Cases based on partnerships between landowners, municipalities and state agencies have experienced synergies in terms of increased funding opportunities, a broader knowledge base and practical execution methods. Although partnerships can be challenging as the partners need to find common ground and align their aims, the tool of anthropological narrative interviews can catalyse a process of a collective place-based narrative or place-based story making, and can ultimately create a sense of collective belonging, ownership and identity.
Within all the projects, monitoring has been essential for understanding the drivers of ecosystem degradation and societal issues. In some cases, the project has been able to adapt its management in relation to ongoing monitoring.
Monitoring efforts can be established through different ways in the field of citizen science. For instance, locally based monitoring and community-based monitoring can enhance ownership and built trust in the local society. Synergetic knowledge sharing is ensured through attracting researchers and educational institutions. Implementing knowledge obtained from previous projects and ensuring continuous monitoring have been successful tools in the planning and management of restoration projects. Continuous dialogue based on ongoing monitoring between stakeholders, project managers and researchers has proven to be a successful way of establishing adaptive co-management.
Conferences have been useful for sharing knowledge with a broader audience and help mainstreaming best practices for ecological restoration, where knowledge sharing is rewarding for both the sender and the receiver. Sister projects have created synergies in sharing practical knowledge with similar projects in other places. Also, alliances with the public education system, from basic school to upper secondary school, can be highly beneficial. Co-production of educational and didactic material with relation to the specific restoration project may generate high social value, both in the short and in long run. This could be done for school subjects such as math, biology, local history, cultural history and what not. Children grow up and will surely remember their excursions and fieldwork in restoration areas.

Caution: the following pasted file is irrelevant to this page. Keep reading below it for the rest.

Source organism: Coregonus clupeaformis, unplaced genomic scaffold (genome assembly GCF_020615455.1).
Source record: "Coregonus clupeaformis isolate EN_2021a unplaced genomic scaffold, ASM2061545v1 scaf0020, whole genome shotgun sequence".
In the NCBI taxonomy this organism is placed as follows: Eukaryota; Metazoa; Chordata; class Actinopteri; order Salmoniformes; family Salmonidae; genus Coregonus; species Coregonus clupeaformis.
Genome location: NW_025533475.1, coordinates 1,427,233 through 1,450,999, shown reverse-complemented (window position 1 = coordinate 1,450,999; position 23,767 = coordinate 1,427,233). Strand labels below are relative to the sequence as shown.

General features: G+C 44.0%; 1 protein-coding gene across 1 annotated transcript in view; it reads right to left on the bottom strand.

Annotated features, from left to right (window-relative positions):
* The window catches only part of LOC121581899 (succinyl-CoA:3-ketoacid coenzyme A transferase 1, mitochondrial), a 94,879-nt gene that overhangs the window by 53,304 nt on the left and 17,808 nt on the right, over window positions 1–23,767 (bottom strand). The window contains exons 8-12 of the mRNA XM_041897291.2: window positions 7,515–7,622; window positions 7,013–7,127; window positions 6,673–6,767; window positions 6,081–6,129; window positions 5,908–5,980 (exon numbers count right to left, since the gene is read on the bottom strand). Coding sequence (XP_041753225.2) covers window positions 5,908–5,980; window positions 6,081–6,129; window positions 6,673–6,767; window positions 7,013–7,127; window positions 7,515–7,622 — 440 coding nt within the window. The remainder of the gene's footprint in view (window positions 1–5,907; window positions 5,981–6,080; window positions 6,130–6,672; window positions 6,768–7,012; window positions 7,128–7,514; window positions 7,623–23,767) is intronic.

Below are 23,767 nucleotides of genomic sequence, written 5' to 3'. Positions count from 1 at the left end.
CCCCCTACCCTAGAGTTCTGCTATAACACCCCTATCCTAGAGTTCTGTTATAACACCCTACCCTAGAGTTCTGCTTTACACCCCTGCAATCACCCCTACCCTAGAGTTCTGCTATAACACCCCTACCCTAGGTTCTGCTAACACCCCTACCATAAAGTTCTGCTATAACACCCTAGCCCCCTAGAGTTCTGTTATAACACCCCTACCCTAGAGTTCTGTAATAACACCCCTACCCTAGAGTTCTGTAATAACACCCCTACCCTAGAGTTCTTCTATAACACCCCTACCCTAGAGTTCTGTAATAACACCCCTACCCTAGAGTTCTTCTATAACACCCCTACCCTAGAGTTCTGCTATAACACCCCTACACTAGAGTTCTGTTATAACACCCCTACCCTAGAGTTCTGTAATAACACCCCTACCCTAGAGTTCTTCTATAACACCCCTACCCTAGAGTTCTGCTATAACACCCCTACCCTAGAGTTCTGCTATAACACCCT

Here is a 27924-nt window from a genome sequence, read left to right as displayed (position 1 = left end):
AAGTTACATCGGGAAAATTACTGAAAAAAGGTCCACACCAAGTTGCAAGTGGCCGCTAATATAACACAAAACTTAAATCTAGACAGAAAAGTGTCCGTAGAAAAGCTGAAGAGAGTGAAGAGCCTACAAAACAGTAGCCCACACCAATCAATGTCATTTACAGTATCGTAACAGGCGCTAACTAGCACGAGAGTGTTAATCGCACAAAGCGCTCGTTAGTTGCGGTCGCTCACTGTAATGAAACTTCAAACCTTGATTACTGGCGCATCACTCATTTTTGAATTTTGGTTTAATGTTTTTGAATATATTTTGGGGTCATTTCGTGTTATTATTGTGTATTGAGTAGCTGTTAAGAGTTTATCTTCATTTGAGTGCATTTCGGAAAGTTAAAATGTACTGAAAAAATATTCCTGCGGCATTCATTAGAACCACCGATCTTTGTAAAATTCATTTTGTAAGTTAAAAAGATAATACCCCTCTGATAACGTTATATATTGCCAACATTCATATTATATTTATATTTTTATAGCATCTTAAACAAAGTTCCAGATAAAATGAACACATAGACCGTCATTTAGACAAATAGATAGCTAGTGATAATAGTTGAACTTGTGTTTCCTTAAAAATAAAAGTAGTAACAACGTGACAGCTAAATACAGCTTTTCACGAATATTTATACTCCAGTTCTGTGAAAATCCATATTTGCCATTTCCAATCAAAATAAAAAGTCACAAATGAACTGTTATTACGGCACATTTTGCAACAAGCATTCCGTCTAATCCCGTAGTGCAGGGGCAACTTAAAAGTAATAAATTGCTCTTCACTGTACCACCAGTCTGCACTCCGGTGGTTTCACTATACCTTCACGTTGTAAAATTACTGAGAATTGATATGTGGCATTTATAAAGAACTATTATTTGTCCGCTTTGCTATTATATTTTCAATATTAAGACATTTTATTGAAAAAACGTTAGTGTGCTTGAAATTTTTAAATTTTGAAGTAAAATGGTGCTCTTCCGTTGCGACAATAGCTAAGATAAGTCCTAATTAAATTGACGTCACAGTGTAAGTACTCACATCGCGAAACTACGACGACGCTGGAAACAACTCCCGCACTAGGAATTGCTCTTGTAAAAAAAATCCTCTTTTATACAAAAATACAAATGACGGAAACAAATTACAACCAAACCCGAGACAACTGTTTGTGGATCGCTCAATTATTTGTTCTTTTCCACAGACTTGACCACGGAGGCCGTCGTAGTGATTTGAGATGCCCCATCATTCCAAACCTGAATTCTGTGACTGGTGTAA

Local stakeholders trained in documentation methods collected indigenous historical knowledge that was verified by scientists. This created strong local knowledge, which was used to counter the societal challenges met by local communities. Bio-cultural science organisations can facilitate cross-disciplinary work by including cultural values and by including verified stakeholder-collected data in the ecosystem restoration. What characterised the organisations is that they cover a broad geographical area, that they are multicultural and collaborative, and form a strong network for knowledge sharing that gives local stakeholders a voice in the discussion and a place in history.
Funding for ecosystem restoration is an institutional instrument that was used on a local, national, and international level. Local funding stems from regions, municipalities or other sub-national administrative areas. On a local level, funds can reach desired projects more quickly, but are also economically limited, therefore local funding, is best used for smaller projects that do not need much planning. With smaller budgets, extensive and costly planning might not create as much benefit as a more action-oriented approach. As the national and international funding level is reached, and larger sums are available, it is important to ensure that actions are aligned through an overarching strategy and a set of shorter running action plans, fine-tuning and ensuring practical implementation. This should be paired with a funding instrument capable of screening proposals, monitoring, and documenting the costs and effects. This type of institutional management has been present at projects funded by EU LIFE, which now also require a socio-economic/socio-cultural monitoring and evaluation component.
Incorporating the project in local administrations (e.g., municipality or county level) can help implement the project in existing administrative frames, ensure local funding and take advantage of already existing communication networks. Additionally, broad collaboration with others outside the environmental sectors and project’s boundaries helps reach external funding.
Frameworks such as the UNESCO Biosphere Reserve have created transformative changes in people’s attitude towards nature, and thus enhancing the acceptance for new restoration projects in the local community and thus producing knowledge for mainstreaming good practices. Preparing and achieving a UNESCO designation may require many resources and a large organisation, therefore it applies mostly to places that already have an existing cultural basis for sustainable development. In Vattenriket, grassroots have over time developed enough momentum and legitimacy to get support from administrative units that made it possible to get the UNESCO designation. The UNESCO Reserve framework has been beneficial in structuring the process. Periodic reviews and reports are overall tools to organise the work. This demands the project owners to position themselves in contemporary standards of ecological restoration and promotes transparency in the process.